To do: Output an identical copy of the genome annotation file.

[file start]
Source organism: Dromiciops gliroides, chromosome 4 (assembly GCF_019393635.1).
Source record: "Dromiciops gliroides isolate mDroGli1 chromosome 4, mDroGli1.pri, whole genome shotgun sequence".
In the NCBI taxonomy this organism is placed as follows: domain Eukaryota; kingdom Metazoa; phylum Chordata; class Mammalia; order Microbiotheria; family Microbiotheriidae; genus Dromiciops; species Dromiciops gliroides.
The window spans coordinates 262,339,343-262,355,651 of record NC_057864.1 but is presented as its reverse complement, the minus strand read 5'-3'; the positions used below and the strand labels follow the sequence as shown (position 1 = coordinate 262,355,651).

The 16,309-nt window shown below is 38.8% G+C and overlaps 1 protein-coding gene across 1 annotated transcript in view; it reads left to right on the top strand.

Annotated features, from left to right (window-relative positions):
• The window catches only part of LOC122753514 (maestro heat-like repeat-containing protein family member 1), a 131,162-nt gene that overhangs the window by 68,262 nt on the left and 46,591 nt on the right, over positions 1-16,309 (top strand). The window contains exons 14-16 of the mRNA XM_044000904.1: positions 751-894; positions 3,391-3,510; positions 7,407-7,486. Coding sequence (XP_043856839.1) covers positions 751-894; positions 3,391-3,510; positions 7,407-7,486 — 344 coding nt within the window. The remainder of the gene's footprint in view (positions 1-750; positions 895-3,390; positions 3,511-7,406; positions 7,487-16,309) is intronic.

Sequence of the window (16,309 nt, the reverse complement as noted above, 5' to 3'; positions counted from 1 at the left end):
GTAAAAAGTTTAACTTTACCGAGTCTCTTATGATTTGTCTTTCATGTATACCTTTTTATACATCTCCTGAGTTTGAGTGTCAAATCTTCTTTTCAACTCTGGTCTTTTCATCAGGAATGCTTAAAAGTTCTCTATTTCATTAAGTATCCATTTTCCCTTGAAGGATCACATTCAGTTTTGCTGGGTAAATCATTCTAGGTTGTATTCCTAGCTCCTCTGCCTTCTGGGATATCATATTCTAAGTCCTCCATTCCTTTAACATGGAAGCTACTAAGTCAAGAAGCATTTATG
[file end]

Source organism: Dromiciops gliroides, chromosome 4 (assembly GCF_019393635.1).
Source record: "Dromiciops gliroides isolate mDroGli1 chromosome 4, mDroGli1.pri, whole genome shotgun sequence".
In the NCBI taxonomy this organism is placed as follows: domain Eukaryota; kingdom Metazoa; phylum Chordata; class Mammalia; order Microbiotheria; family Microbiotheriidae; genus Dromiciops; species Dromiciops gliroides.
The window spans coordinates 262,339,343-262,355,651 of record NC_057864.1 but is presented as its reverse complement, the minus strand read 5'-3'; the positions used below and the strand labels follow the sequence as shown (position 1 = coordinate 262,355,651).

The 16,309-nt window shown below is 38.8% G+C and overlaps 1 protein-coding gene across 1 annotated transcript in view; it reads left to right on the top strand.

Annotated features, from left to right (window-relative positions):
• The window catches only part of LOC122753514 (maestro heat-like repeat-containing protein family member 1), a 131,162-nt gene that overhangs the window by 68,262 nt on the left and 46,591 nt on the right, over positions 1-16,309 (top strand). The window contains exons 14-16 of the mRNA XM_044000904.1: positions 751-894; positions 3,391-3,510; positions 7,407-7,486. Coding sequence (XP_043856839.1) covers positions 751-894; positions 3,391-3,510; positions 7,407-7,486 — 344 coding nt within the window. The remainder of the gene's footprint in view (positions 1-750; positions 895-3,390; positions 3,511-7,406; positions 7,487-16,309) is intronic.

Sequence of the window (16,309 nt, the reverse complement as noted above, 5' to 3'; positions counted from 1 at the left end):
GTAAAAAGTTTAACTTTACCGAGTCTCTTATGATTTGTCTTTCATGTATACCTTTTTATACATCTCCTGAGTTTGAGTGTCAAATCTTCTTTTCAACTCTGGTCTTTTCATCAGGAATGCTTAAAAGTTCTCTATTTCATTAAGTATCCATTTTCCCTTGAAGGATCACATTCAGTTTTGCTGGGTAAATCATTCTAGGTTGTATTCCTAGCTCCTCTGCCTTCTGGGATATCATATTCTAAGTCCTCCATTCCTTTAACATGGAAGCTACTAAGTCAAGAAGCATTTATG